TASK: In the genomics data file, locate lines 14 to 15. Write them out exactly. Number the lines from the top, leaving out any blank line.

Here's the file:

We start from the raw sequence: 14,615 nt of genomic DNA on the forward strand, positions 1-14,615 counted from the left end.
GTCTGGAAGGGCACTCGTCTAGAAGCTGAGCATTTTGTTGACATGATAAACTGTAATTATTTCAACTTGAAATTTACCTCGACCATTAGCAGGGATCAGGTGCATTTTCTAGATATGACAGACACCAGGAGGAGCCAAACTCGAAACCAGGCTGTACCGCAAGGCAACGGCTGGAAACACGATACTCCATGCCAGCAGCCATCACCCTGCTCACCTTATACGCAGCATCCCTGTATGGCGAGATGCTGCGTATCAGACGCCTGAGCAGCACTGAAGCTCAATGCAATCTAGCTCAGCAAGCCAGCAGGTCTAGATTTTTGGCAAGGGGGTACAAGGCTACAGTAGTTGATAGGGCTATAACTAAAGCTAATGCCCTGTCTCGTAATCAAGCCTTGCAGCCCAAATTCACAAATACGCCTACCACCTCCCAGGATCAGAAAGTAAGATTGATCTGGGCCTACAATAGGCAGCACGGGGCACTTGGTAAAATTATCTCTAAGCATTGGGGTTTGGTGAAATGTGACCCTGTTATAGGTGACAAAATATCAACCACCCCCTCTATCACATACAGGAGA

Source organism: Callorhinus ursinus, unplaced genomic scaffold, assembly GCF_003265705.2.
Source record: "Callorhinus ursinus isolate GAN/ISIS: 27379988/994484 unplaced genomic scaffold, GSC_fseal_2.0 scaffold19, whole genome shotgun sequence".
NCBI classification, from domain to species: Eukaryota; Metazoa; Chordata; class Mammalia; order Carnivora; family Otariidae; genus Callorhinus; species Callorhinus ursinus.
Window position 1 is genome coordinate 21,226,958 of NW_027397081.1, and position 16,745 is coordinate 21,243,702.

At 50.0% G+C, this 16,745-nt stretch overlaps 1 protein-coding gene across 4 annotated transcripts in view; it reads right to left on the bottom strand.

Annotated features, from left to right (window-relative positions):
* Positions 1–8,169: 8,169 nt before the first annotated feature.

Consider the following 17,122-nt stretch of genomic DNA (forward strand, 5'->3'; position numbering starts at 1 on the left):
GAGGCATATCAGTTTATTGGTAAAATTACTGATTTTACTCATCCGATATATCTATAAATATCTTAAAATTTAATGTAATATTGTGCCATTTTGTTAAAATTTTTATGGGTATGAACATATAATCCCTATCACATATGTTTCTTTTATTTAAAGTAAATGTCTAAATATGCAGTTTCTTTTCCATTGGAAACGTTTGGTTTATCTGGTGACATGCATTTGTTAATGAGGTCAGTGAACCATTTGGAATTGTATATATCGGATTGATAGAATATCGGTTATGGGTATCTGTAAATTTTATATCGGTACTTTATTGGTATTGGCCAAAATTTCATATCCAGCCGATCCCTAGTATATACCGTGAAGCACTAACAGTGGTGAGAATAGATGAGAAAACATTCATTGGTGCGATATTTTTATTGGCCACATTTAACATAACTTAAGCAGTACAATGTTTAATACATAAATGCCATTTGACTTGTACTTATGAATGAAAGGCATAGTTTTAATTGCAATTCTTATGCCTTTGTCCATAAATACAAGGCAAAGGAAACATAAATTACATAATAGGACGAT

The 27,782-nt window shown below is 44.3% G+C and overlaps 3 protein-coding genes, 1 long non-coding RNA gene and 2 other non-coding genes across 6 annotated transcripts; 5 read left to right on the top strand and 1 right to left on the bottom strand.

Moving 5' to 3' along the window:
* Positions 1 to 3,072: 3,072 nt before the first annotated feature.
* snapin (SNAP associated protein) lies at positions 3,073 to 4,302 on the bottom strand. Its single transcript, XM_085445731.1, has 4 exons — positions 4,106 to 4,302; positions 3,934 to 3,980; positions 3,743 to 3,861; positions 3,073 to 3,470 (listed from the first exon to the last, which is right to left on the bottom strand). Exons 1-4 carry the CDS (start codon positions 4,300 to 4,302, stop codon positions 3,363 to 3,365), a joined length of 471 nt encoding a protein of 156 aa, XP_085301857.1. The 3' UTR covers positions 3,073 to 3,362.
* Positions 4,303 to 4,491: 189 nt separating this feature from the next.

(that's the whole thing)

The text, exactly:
* Positions 1 to 3,072: 3,072 nt before the first annotated feature.
* snapin (SNAP associated protein) lies at positions 3,073 to 4,302 on the bottom strand. Its single transcript, XM_085445731.1, has 4 exons — positions 4,106 to 4,302; positions 3,934 to 3,980; positions 3,743 to 3,861; positions 3,073 to 3,470 (listed from the first exon to the last, which is right to left on the bottom strand). Exons 1-4 carry the CDS (start codon positions 4,300 to 4,302, stop codon positions 3,363 to 3,365), a joined length of 471 nt encoding a protein of 156 aa, XP_085301857.1. The 3' UTR covers positions 3,073 to 3,362.